Every morning as I walk into the church, I go right past the construction work on the new building.

The work is going fast. The work is going slow.


By slow, I mean a block at a time. Sometimes not even a block at a time. Sometimes it’s just sweeping, or grinding and smoothing something that was freshly put in place.


Sometimes they’ve actually broken up and ruined perfectly good parts of the building that have served us faithfully and well for decades. (I’m thinking of the nice tile porch that was outside the parlor: now ruined, busted up, gone. Of course that’s because that narrow space is being remade into an entirely new use. “A time to tear down…” Solomon said.)

I expect that next summer you and I will be walking back and forth over that spot, over all the spots, and our minds will be focused on all kinds of activities that we only vaguely can think about now. At those moments, absorbed with the new and expanded activities available to us, I doubt I’ll think much about how long it took for us to get there. Or how hot and steamy the summer days were for the crew out there right now slowly and carefully laying blocks into walls and connecting walls into rooms and rooms into a new building.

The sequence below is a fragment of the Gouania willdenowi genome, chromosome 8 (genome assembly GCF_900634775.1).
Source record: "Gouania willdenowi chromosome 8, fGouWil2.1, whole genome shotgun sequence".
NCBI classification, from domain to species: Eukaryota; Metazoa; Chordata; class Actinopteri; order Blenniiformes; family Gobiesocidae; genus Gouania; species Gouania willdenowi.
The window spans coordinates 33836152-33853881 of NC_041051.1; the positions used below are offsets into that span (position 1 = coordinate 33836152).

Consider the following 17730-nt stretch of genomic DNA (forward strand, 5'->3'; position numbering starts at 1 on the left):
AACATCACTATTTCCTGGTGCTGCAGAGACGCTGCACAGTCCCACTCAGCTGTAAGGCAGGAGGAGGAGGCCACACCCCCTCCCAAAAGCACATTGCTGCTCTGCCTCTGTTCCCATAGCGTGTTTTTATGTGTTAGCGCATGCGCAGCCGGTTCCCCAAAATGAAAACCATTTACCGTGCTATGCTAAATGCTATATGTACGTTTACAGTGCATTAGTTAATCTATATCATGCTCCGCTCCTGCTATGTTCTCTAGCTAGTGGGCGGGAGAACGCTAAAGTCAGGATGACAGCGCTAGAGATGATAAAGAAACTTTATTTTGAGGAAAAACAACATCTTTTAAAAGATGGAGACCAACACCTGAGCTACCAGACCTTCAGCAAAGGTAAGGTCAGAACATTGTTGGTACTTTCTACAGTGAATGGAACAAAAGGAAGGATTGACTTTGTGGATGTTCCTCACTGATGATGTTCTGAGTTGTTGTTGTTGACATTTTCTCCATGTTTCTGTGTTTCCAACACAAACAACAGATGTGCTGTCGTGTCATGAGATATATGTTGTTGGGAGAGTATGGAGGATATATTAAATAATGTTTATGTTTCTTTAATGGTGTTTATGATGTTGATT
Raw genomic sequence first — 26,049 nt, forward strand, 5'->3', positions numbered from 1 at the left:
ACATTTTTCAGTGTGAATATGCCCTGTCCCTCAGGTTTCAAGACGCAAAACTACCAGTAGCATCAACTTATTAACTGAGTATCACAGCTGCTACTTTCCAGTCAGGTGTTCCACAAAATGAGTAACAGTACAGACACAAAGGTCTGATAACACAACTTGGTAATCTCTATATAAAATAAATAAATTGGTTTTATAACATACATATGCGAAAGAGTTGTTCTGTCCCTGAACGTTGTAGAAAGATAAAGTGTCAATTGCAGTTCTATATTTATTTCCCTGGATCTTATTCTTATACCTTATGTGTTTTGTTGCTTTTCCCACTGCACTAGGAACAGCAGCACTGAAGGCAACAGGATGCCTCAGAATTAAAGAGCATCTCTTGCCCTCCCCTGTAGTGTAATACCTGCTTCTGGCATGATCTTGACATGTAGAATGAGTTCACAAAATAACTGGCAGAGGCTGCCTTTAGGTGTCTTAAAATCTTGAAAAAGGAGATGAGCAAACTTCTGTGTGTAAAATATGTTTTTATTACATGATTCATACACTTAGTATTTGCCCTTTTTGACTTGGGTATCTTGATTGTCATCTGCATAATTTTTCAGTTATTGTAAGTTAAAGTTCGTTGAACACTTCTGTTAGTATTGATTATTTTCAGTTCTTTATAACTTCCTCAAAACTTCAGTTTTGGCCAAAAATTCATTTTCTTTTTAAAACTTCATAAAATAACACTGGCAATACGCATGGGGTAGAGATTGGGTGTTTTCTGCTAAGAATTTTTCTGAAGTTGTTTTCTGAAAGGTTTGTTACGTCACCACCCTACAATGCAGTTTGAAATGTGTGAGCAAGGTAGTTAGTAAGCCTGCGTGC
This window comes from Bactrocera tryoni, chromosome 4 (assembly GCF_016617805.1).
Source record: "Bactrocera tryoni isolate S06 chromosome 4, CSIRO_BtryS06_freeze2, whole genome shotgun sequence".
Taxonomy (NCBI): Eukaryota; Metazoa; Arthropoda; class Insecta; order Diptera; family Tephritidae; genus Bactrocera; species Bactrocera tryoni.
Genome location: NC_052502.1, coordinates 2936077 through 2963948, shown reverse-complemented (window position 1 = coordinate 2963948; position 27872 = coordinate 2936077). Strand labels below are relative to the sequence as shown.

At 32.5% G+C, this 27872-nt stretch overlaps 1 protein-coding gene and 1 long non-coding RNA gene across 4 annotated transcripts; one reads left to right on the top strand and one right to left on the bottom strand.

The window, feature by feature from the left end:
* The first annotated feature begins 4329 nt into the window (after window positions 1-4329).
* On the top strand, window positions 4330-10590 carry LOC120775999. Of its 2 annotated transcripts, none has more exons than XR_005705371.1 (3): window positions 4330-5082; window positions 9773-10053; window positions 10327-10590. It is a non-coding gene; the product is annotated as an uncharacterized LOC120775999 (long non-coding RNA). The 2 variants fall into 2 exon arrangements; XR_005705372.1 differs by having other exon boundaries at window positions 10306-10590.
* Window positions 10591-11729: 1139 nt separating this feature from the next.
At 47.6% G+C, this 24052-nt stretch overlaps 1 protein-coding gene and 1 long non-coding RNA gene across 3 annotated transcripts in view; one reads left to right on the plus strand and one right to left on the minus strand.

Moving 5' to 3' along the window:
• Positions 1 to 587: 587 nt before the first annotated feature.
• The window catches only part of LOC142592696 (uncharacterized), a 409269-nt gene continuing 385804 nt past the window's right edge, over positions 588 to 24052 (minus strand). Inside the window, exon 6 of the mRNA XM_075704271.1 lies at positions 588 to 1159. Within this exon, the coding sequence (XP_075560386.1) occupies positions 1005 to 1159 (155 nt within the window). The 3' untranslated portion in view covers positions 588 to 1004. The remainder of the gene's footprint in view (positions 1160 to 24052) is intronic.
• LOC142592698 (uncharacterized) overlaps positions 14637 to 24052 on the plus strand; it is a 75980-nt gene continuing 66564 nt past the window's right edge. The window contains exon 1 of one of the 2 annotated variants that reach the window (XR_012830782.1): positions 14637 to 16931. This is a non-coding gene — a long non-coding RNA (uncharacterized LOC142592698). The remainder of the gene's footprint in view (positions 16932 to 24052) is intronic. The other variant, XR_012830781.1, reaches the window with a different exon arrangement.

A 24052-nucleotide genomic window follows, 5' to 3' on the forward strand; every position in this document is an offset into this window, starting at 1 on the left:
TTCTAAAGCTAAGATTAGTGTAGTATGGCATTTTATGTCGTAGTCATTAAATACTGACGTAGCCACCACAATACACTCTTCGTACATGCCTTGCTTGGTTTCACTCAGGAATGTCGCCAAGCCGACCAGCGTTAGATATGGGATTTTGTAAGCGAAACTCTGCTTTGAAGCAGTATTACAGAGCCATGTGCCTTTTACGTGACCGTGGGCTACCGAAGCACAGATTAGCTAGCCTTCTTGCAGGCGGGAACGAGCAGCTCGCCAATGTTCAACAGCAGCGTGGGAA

It’s my life in God’s hands that I’m seeing, displayed in a huge metaphor. Right now the work on my life exhibits a lot of dust and sweat and clutter and even the destruction of some perfectly fine spots that were earned with hard work in the past. They were useful to me for awhile. I wasn’t ashamed to let everyone see them. But God’s hammer is swinging.

What’s already finished seems only partially finished and certainly not what you’d want to have to look at for very long. I’m living with the noise and rattles. A finished look is not yet in sight. I am a mess. 

But God is standing there, surrounded by it all. His tools are in one hand, a blueprint in the other. The work goes one slow day at a time. (And if I stop to look at the details, sometimes I’m aware of the great care being taken even at hidden levels.)

It’s not the devil in those details. It’s the Master Carpenter, still creating things seen and unseen. Give Him time.


About Deacon Rick

I am a retired Deacon in Lakeland Florida.
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One Response to Building

  1. rlhoover says:

    Thanks for the post. Well said, but perhaps I only say that since it spoke to me. Regards,

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